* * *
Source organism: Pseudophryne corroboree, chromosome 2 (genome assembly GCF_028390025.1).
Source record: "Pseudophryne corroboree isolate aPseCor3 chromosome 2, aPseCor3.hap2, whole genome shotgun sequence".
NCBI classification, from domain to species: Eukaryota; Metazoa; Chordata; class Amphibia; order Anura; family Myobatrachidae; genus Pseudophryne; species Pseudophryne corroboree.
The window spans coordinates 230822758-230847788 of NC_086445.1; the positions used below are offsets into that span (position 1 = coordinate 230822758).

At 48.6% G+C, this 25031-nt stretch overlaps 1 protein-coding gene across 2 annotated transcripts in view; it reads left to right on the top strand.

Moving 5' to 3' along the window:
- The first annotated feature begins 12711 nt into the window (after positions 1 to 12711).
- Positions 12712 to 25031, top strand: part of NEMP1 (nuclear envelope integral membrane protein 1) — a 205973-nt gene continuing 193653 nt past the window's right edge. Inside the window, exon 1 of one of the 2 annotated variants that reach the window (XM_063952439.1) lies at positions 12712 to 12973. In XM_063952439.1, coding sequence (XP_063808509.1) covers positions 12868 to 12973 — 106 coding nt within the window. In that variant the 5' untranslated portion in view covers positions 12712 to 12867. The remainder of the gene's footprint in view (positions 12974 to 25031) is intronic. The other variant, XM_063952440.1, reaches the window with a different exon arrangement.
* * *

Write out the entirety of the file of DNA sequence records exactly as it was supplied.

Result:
Source organism: Pseudophryne corroboree, chromosome 2 (genome assembly GCF_028390025.1).
Source record: "Pseudophryne corroboree isolate aPseCor3 chromosome 2, aPseCor3.hap2, whole genome shotgun sequence".
NCBI classification, from domain to species: Eukaryota; Metazoa; Chordata; class Amphibia; order Anura; family Myobatrachidae; genus Pseudophryne; species Pseudophryne corroboree.
The window spans coordinates 230822758-230847788 of NC_086445.1; the positions used below are offsets into that span (position 1 = coordinate 230822758).

At 48.6% G+C, this 25031-nt stretch overlaps 1 protein-coding gene across 2 annotated transcripts in view; it reads left to right on the top strand.

Moving 5' to 3' along the window:
- The first annotated feature begins 12711 nt into the window (after positions 1 to 12711).
- Positions 12712 to 25031, top strand: part of NEMP1 (nuclear envelope integral membrane protein 1) — a 205973-nt gene continuing 193653 nt past the window's right edge. Inside the window, exon 1 of one of the 2 annotated variants that reach the window (XM_063952439.1) lies at positions 12712 to 12973. In XM_063952439.1, coding sequence (XP_063808509.1) covers positions 12868 to 12973 — 106 coding nt within the window. In that variant the 5' untranslated portion in view covers positions 12712 to 12867. The remainder of the gene's footprint in view (positions 12974 to 25031) is intronic. The other variant, XM_063952440.1, reaches the window with a different exon arrangement.